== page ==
The very first ‘Green & Black’ show was broadcast on Bristol’s Ujima Radio in October 2014, as the city geared up for its year as European Green Capital 2015. A panel debate examined the absence of BME leaders within the sustainability sector and explored ways to engage ethnic minorities in the city’s green endeavours.
Ujima continued the Green & Black series and in 2016 a pilot project was launched in partnership with the Bristol Green Capital Partnership and the University of Bristol, which aimed to make the city’s sustainability movement more inclusive.
Believed to be the first of its kind in the UK, the project was spearheaded by two ambassadors, Zakiya McKenzie and Jasmine (Jazz) Ketibuah-Foley, who received training and support to empower them to conduct research, encourage engagement, showcase best practice and champion inclusive projects on local, national and international platforms.
An evaluation report was published last month, sharing the successes and learnings of the pilot project, which will hopefully attract sufficient funding to extend it to a longer term programme.
We caught up with Jazz and Zakiya to find out what worked and who they look to for inspiration.
- Tell us, in 20 words or fewer, about the Green & Black ambassadors – what’s your mission?
[JK-F] The Green & Black ambassadors is an initiative aimed at achieving a more diverse environmental community by challenging, engaging and empowering.
[ZM] Our mission is to act as a bridge between corporates and grassroots organisations working towards environmental sustainability.
- What drives you?
[JK-F] I have always been driven by others. Wanting to hear people’s stories and just listen has been at the heart of my career as a broadcast journalist and researcher. Being able to give people a platform to have their stories heard is very rewarding.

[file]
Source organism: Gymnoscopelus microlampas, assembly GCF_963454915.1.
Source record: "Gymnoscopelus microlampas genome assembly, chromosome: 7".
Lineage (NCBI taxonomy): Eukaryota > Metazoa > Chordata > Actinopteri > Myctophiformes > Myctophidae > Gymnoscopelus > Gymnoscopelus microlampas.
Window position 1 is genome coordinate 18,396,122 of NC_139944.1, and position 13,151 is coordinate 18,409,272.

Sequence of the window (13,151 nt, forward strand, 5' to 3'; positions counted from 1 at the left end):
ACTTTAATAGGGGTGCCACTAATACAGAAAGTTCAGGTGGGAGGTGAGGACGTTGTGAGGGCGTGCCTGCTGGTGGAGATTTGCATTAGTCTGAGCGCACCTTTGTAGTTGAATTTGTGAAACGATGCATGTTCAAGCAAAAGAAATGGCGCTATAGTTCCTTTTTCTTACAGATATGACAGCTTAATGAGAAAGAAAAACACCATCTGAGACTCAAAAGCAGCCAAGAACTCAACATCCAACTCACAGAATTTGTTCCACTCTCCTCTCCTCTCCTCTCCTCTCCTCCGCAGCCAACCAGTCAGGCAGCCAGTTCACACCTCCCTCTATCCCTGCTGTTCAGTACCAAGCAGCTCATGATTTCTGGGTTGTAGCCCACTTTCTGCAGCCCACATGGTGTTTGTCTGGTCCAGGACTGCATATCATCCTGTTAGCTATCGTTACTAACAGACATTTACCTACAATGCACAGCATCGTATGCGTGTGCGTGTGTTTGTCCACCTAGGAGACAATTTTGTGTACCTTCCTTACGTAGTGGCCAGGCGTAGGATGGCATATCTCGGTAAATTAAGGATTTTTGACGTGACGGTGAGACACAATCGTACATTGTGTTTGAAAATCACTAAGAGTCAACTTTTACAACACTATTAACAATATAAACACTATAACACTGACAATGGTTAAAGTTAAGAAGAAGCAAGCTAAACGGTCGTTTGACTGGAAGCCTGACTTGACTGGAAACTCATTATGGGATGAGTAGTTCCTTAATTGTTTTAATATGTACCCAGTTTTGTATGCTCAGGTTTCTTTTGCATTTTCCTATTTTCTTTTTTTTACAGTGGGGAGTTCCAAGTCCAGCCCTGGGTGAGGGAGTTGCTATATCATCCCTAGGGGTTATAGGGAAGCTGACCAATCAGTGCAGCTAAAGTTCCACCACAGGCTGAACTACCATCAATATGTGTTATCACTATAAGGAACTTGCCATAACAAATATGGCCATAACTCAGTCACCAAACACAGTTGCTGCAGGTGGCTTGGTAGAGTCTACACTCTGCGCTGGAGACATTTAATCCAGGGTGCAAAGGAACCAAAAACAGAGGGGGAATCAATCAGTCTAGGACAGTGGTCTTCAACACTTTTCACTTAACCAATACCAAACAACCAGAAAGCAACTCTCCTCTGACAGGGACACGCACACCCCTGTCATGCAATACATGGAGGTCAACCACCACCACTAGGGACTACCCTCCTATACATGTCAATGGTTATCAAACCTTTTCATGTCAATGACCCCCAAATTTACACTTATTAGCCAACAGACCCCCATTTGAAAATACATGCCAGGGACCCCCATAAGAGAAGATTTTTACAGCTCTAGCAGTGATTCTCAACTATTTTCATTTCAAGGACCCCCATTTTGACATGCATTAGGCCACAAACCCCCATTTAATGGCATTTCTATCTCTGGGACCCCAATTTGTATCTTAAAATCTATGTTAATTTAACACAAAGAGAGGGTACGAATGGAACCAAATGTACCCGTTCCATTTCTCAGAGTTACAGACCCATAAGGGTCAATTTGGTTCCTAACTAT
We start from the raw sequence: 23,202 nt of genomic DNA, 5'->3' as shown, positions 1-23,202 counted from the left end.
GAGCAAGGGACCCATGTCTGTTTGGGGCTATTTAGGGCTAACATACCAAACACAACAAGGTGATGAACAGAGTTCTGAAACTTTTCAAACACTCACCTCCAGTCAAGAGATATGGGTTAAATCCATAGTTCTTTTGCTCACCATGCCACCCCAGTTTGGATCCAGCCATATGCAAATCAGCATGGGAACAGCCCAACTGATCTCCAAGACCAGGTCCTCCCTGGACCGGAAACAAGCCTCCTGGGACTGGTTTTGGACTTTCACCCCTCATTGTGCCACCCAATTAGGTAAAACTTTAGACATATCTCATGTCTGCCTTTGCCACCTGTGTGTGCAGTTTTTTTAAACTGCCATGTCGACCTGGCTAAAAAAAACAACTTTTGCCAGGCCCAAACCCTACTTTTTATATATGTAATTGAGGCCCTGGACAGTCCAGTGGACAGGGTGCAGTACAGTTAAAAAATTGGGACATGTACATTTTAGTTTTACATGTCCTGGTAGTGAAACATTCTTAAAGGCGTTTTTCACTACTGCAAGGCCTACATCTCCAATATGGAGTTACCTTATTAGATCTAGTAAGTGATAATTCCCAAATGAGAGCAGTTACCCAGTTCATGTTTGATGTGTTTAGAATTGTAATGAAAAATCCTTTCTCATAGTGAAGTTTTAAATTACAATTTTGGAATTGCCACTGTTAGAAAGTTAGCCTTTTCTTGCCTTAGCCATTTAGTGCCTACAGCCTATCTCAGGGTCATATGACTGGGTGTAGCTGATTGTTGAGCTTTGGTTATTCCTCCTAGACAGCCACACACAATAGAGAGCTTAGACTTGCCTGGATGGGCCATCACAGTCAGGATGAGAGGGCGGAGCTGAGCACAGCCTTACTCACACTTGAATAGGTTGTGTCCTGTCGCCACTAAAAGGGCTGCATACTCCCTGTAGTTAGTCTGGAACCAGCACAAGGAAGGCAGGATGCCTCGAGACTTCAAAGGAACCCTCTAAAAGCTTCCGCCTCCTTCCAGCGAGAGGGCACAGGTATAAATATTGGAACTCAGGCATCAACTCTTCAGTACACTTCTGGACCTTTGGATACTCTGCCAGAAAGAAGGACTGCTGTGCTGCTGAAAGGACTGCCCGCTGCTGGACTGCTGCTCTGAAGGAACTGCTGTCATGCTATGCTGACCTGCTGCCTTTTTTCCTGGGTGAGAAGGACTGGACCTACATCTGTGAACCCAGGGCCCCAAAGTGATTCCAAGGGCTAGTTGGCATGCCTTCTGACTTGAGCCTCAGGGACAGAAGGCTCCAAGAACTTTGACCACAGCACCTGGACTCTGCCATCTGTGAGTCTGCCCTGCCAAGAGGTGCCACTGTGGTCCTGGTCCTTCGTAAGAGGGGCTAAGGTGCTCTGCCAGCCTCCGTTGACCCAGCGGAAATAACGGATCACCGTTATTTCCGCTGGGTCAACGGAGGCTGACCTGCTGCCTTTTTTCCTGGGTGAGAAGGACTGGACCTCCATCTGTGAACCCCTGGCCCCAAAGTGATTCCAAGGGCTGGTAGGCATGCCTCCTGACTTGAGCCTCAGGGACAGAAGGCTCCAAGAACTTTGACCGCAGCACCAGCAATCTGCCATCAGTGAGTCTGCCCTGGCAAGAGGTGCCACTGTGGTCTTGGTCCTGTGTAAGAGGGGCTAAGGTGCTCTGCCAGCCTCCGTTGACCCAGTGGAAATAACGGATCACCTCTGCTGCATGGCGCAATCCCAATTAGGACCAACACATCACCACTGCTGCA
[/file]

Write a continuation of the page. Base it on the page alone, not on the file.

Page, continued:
[ZM] The desire to see a better quality of life in our natural and built environment for people from different backgrounds, not just those of us that can afford better. I have the privilege to be heard and the opportunity to speak up, so I do.
- What are your greatest achievements to date?
[JK-F] The greatest achievement has been our Photovoice project which is still live, as well as the radio shows we produced, inviting conversations on inclusivity and diversity in environmentalism.
[ZM] We’ve received a lot of interest from people both inside and outside of the UK who have taken on board some of the methods from our project and used them in other cities.
- What challenges did you face?
[JK-F] A constant challenge is getting the message out that everyone is interested and concerned with environmental issues. We just do our bit in different ways, some less obvious than others. The notion that people who don’t have lots of money or are from diverse communities don’t engage in sustainability is simply not true. We just need to be having those conversations in different communities. Not just in the usual spaces.
[ZM] Funding is always a major problem. The pilot project was realised thanks to seed funding from the Bristol Green Capital Partnership and the University of Bristol (through their Cabot Institute Innovation Fund and PolicyBristol) with support from Up Our Street who hosted us for two months, but there was a lot more that could have been achieved with more resource.